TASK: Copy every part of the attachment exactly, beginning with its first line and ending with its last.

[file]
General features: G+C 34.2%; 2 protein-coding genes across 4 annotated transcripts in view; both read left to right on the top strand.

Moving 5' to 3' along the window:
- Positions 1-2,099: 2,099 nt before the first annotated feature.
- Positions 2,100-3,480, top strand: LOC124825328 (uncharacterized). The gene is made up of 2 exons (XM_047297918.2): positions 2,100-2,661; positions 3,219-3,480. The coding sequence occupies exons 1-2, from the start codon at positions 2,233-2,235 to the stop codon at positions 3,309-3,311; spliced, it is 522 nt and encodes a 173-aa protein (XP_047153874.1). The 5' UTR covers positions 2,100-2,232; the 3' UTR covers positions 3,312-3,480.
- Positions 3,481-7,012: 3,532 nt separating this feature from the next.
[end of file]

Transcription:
General features: G+C 34.2%; 2 protein-coding genes across 4 annotated transcripts in view; both read left to right on the top strand.

Moving 5' to 3' along the window:
- Positions 1-2,099: 2,099 nt before the first annotated feature.
- Positions 2,100-3,480, top strand: LOC124825328 (uncharacterized). The gene is made up of 2 exons (XM_047297918.2): positions 2,100-2,661; positions 3,219-3,480. The coding sequence occupies exons 1-2, from the start codon at positions 2,233-2,235 to the stop codon at positions 3,309-3,311; spliced, it is 522 nt and encodes a 173-aa protein (XP_047153874.1). The 5' UTR covers positions 2,100-2,232; the 3' UTR covers positions 3,312-3,480.
- Positions 3,481-7,012: 3,532 nt separating this feature from the next.